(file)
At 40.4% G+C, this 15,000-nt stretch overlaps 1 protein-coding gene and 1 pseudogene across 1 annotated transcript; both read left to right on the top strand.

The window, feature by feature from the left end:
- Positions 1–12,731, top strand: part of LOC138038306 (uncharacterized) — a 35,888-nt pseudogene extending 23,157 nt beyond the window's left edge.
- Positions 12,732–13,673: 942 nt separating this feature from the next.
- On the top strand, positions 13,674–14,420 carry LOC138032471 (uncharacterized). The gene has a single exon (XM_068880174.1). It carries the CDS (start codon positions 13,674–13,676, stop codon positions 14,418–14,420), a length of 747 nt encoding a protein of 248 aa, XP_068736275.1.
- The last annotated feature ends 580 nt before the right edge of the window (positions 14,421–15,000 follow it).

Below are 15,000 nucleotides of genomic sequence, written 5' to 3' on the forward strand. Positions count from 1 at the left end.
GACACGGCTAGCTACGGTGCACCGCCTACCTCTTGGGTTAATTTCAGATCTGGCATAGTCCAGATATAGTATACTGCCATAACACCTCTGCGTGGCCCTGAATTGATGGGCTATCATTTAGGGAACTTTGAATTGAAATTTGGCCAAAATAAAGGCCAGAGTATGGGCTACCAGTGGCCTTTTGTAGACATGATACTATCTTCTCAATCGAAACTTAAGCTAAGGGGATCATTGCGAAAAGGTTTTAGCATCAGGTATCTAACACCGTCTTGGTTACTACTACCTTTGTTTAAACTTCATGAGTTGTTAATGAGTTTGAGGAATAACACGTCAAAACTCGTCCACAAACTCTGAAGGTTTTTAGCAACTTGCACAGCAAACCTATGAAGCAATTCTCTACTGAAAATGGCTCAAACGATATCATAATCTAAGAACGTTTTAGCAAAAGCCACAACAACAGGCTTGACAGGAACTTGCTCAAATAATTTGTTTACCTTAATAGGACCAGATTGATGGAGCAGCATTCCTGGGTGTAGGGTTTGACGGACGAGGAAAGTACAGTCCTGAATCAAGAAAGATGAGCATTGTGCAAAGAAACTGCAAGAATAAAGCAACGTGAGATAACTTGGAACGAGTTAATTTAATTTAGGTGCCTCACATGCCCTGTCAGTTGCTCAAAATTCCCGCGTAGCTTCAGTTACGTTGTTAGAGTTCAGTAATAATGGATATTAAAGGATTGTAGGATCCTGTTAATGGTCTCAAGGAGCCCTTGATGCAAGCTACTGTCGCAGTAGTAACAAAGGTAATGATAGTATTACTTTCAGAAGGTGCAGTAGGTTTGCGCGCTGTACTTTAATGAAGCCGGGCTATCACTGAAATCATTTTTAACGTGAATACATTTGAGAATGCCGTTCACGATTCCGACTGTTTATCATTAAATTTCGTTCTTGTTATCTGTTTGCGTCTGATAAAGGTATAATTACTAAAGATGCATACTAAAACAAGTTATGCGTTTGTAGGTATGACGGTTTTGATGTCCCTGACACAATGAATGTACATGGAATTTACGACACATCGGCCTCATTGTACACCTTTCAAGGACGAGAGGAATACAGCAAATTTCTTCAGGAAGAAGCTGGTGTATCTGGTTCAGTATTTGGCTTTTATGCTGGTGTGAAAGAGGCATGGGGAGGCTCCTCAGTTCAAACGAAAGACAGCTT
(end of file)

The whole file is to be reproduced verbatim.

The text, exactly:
At 40.4% G+C, this 15,000-nt stretch overlaps 1 protein-coding gene and 1 pseudogene across 1 annotated transcript; both read left to right on the top strand.

The window, feature by feature from the left end:
- Positions 1–12,731, top strand: part of LOC138038306 (uncharacterized) — a 35,888-nt pseudogene extending 23,157 nt beyond the window's left edge.
- Positions 12,732–13,673: 942 nt separating this feature from the next.
- On the top strand, positions 13,674–14,420 carry LOC138032471 (uncharacterized). The gene has a single exon (XM_068880174.1). It carries the CDS (start codon positions 13,674–13,676, stop codon positions 14,418–14,420), a length of 747 nt encoding a protein of 248 aa, XP_068736275.1.
- The last annotated feature ends 580 nt before the right edge of the window (positions 14,421–15,000 follow it).

Below are 15,000 nucleotides of genomic sequence, written 5' to 3' on the forward strand. Positions count from 1 at the left end.
GACACGGCTAGCTACGGTGCACCGCCTACCTCTTGGGTTAATTTCAGATCTGGCATAGTCCAGATATAGTATACTGCCATAACACCTCTGCGTGGCCCTGAATTGATGGGCTATCATTTAGGGAACTTTGAATTGAAATTTGGCCAAAATAAAGGCCAGAGTATGGGCTACCAGTGGCCTTTTGTAGACATGATACTATCTTCTCAATCGAAACTTAAGCTAAGGGGATCATTGCGAAAAGGTTTTAGCATCAGGTATCTAACACCGTCTTGGTTACTACTACCTTTGTTTAAACTTCATGAGTTGTTAATGAGTTTGAGGAATAACACGTCAAAACTCGTCCACAAACTCTGAAGGTTTTTAGCAACTTGCACAGCAAACCTATGAAGCAATTCTCTACTGAAAATGGCTCAAACGATATCATAATCTAAGAACGTTTTAGCAAAAGCCACAACAACAGGCTTGACAGGAACTTGCTCAAATAATTTGTTTACCTTAATAGGACCAGATTGATGGAGCAGCATTCCTGGGTGTAGGGTTTGACGGACGAGGAAAGTACAGTCCTGAATCAAGAAAGATGAGCATTGTGCAAAGAAACTGCAAGAATAAAGCAACGTGAGATAACTTGGAACGAGTTAATTTAATTTAGGTGCCTCACATGCCCTGTCAGTTGCTCAAAATTCCCGCGTAGCTTCAGTTACGTTGTTAGAGTTCAGTAATAATGGATATTAAAGGATTGTAGGATCCTGTTAATGGTCTCAAGGAGCCCTTGATGCAAGCTACTGTCGCAGTAGTAACAAAGGTAATGATAGTATTACTTTCAGAAGGTGCAGTAGGTTTGCGCGCTGTACTTTAATGAAGCCGGGCTATCACTGAAATCATTTTTAACGTGAATACATTTGAGAATGCCGTTCACGATTCCGACTGTTTATCATTAAATTTCGTTCTTGTTATCTGTTTGCGTCTGATAAAGGTATAATTACTAAAGATGCATACTAAAACAAGTTATGCGTTTGTAGGTATGACGGTTTTGATGTCCCTGACACAATGAATGTACATGGAATTTACGACACATCGGCCTCATTGTACACCTTTCAAGGACGAGAGGAATACAGCAAATTTCTTCAGGAAGAAGCTGGTGTATCTGGTTCAGTATTTGGCTTTTATGCTGGTGTGAAAGAGGCATGGGGAGGCTCCTCAGTTCAAACGAAAGACAGCTT